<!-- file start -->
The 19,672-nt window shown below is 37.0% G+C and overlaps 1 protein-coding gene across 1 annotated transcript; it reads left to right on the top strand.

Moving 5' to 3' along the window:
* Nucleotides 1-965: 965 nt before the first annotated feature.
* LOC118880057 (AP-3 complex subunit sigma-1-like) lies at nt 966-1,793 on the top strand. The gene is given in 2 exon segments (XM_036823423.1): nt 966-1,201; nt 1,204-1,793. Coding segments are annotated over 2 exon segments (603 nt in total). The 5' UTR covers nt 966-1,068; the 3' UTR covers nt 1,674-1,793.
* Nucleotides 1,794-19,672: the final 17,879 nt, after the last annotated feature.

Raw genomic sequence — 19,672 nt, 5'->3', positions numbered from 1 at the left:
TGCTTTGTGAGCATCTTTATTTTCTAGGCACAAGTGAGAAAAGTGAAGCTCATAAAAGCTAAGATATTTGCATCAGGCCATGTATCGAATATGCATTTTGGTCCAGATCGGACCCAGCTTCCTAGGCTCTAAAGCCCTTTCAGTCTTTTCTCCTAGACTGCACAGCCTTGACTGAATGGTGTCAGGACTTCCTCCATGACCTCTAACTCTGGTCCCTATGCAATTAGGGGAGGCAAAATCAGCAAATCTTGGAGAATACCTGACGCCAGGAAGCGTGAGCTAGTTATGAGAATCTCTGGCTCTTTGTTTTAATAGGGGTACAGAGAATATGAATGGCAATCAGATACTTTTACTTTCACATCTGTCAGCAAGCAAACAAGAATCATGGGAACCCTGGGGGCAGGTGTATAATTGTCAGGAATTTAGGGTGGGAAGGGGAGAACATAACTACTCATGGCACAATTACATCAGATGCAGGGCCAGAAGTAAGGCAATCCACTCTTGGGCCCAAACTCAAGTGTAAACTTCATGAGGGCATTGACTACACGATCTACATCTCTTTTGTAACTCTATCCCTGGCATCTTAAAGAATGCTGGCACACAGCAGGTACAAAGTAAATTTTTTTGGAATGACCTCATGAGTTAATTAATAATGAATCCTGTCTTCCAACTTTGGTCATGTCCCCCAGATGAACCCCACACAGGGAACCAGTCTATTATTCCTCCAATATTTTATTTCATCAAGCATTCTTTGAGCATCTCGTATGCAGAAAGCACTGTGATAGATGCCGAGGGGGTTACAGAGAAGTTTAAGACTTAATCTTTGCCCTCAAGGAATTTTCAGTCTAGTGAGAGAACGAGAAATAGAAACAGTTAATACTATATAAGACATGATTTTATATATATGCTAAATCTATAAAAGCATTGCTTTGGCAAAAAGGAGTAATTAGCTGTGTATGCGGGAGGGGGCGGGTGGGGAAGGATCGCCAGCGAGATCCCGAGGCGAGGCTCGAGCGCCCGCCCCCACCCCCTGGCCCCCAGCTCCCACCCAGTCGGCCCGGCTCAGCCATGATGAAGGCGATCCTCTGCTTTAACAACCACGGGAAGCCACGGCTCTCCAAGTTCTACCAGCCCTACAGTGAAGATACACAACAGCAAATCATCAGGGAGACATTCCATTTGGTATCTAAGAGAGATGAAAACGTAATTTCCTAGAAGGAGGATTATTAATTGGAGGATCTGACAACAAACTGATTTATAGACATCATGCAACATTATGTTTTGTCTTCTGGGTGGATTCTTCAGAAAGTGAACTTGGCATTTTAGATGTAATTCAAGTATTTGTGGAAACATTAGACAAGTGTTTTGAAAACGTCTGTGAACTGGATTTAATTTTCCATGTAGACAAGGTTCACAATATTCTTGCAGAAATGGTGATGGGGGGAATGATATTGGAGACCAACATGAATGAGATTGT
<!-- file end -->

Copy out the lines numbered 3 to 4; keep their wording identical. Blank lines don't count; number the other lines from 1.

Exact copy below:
* Nucleotides 1-965: 965 nt before the first annotated feature.
* LOC118880057 (AP-3 complex subunit sigma-1-like) lies at nt 966-1,793 on the top strand. The gene is given in 2 exon segments (XM_036823423.1): nt 966-1,201; nt 1,204-1,793. Coding segments are annotated over 2 exon segments (603 nt in total). The 5' UTR covers nt 966-1,068; the 3' UTR covers nt 1,674-1,793.